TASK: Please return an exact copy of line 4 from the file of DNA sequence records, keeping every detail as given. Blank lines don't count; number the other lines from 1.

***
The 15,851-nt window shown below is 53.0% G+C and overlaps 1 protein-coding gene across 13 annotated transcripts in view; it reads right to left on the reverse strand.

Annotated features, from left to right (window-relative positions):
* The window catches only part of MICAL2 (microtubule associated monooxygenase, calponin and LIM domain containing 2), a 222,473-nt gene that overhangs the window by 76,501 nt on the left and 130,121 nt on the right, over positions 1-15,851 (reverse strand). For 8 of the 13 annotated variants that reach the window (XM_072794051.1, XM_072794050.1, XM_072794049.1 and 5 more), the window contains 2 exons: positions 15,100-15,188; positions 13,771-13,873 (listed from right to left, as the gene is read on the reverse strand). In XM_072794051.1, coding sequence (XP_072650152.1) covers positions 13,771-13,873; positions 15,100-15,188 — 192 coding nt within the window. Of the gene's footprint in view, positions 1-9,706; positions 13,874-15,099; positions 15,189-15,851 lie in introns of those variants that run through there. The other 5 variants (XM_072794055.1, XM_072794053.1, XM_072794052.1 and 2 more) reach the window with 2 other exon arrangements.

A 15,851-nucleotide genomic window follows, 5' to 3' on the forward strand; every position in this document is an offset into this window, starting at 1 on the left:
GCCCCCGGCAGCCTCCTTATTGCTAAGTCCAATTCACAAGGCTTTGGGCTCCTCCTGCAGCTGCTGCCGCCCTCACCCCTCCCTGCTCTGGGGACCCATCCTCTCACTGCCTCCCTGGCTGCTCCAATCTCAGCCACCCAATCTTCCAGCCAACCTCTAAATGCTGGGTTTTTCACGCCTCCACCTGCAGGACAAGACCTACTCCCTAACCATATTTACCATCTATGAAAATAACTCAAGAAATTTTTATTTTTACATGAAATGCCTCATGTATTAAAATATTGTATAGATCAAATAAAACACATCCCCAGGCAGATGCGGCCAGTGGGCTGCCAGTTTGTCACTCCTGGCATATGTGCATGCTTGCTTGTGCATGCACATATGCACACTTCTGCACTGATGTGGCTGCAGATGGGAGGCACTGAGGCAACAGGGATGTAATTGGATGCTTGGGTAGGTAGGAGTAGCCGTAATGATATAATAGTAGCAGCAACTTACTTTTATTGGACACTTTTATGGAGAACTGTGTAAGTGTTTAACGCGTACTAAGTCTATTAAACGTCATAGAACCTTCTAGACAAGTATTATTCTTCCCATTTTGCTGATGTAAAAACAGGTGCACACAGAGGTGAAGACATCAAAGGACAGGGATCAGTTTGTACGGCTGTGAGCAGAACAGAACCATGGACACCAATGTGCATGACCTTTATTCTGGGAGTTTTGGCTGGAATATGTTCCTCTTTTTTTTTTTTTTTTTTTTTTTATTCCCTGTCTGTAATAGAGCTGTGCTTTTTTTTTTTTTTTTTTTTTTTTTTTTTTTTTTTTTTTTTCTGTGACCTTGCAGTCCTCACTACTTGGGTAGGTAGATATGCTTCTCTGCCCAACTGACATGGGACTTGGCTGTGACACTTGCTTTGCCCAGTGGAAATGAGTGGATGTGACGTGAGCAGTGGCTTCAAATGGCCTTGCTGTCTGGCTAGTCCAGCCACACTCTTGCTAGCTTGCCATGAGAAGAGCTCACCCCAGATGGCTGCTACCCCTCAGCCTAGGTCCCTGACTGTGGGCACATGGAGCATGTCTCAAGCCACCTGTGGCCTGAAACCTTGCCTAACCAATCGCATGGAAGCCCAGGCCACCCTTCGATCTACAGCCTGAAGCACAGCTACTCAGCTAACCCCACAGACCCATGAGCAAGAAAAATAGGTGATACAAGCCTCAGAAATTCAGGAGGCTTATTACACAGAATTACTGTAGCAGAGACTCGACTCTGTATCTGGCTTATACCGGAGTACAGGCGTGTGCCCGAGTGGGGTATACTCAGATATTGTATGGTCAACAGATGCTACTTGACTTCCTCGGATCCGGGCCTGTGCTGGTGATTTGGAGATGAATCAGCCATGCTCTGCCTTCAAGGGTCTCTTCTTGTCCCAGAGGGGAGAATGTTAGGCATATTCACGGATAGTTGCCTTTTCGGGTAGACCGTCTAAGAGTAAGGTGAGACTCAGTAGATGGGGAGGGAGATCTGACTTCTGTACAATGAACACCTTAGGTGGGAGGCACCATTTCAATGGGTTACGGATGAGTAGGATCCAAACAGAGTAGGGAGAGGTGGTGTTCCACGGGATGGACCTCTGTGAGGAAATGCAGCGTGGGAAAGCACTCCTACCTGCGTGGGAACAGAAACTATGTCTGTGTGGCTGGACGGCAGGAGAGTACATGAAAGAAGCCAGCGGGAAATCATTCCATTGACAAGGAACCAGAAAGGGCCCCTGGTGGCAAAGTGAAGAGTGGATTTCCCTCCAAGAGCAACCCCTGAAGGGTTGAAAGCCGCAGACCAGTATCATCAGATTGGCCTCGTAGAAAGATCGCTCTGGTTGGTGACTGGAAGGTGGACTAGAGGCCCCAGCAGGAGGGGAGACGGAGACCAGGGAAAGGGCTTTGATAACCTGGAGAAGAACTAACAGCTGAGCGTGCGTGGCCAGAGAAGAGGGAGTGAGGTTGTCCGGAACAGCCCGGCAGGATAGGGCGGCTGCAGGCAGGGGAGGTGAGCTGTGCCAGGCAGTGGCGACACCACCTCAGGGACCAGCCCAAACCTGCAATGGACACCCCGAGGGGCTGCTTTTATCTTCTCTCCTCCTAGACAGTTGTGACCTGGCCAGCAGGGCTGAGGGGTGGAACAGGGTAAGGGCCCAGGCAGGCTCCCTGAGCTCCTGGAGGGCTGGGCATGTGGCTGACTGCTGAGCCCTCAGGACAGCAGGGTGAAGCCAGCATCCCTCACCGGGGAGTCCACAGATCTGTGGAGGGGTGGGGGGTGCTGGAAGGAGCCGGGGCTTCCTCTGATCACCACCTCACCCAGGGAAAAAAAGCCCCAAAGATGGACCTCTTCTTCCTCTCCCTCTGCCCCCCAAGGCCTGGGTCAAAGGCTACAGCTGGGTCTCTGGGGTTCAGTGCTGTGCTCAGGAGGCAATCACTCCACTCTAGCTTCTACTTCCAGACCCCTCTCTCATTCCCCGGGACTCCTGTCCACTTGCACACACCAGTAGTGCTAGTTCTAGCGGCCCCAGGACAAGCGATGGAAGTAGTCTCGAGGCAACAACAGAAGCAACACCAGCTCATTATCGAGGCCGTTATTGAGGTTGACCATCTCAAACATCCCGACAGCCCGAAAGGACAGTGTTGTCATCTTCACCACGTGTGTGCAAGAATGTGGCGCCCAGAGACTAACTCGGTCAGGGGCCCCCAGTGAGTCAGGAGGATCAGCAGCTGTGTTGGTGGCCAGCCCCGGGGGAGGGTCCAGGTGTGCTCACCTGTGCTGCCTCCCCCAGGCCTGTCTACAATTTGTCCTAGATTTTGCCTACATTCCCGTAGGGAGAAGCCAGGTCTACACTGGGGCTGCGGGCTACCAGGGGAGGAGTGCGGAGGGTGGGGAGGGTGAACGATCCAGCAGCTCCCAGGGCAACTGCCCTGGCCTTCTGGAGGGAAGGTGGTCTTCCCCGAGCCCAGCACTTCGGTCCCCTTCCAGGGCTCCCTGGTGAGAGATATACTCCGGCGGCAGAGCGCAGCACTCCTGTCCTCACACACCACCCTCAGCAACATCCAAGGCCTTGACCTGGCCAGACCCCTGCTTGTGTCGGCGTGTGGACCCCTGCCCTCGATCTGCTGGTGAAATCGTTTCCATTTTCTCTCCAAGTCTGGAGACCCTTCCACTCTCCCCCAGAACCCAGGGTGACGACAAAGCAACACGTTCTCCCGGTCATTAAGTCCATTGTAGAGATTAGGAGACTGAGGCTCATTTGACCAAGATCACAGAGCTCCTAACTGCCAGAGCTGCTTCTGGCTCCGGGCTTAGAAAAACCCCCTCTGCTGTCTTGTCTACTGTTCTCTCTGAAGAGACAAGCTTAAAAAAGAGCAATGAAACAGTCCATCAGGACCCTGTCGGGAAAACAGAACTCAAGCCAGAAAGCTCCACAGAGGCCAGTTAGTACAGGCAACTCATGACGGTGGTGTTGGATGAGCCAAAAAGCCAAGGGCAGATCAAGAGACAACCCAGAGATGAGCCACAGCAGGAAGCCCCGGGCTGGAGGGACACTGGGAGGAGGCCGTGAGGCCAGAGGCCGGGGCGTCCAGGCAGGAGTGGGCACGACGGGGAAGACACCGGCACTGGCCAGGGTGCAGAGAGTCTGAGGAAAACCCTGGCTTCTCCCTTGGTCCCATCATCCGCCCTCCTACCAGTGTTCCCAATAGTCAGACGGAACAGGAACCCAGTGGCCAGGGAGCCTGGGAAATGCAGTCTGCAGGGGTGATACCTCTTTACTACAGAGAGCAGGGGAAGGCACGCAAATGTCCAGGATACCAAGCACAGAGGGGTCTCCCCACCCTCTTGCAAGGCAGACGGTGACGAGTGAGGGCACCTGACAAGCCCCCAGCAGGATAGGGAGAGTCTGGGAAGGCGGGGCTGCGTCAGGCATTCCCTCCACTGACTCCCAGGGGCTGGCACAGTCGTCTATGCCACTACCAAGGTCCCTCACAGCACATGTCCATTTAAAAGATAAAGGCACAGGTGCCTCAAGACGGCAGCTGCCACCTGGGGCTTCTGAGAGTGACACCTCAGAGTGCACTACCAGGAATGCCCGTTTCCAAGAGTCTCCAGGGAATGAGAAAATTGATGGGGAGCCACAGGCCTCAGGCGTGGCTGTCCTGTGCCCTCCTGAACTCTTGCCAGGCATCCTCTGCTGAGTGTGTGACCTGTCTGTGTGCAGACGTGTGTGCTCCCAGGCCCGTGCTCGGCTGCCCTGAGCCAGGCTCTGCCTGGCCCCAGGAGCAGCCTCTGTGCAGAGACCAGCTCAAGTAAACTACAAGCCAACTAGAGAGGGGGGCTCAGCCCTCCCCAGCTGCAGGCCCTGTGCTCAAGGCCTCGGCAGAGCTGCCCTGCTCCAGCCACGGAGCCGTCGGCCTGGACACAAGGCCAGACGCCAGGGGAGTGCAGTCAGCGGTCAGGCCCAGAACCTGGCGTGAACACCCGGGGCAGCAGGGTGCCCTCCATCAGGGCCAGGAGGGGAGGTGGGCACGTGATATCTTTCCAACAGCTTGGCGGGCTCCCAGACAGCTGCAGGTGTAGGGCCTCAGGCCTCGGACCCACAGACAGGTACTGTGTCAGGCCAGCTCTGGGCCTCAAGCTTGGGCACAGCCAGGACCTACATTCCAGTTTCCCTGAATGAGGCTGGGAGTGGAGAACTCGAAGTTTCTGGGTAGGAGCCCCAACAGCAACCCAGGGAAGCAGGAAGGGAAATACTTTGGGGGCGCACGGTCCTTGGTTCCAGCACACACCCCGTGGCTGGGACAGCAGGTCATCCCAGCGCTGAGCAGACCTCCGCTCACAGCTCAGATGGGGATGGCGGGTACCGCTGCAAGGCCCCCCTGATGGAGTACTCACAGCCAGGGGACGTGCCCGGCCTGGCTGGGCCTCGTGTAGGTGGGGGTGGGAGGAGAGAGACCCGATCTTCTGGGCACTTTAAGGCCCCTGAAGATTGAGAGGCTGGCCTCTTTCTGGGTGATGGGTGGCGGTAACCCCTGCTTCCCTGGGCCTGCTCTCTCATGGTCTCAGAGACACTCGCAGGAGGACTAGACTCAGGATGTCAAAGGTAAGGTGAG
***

A 15,851-nucleotide genomic window follows, 5' to 3' on the forward strand; every position in this document is an offset into this window, starting at 1 on the left: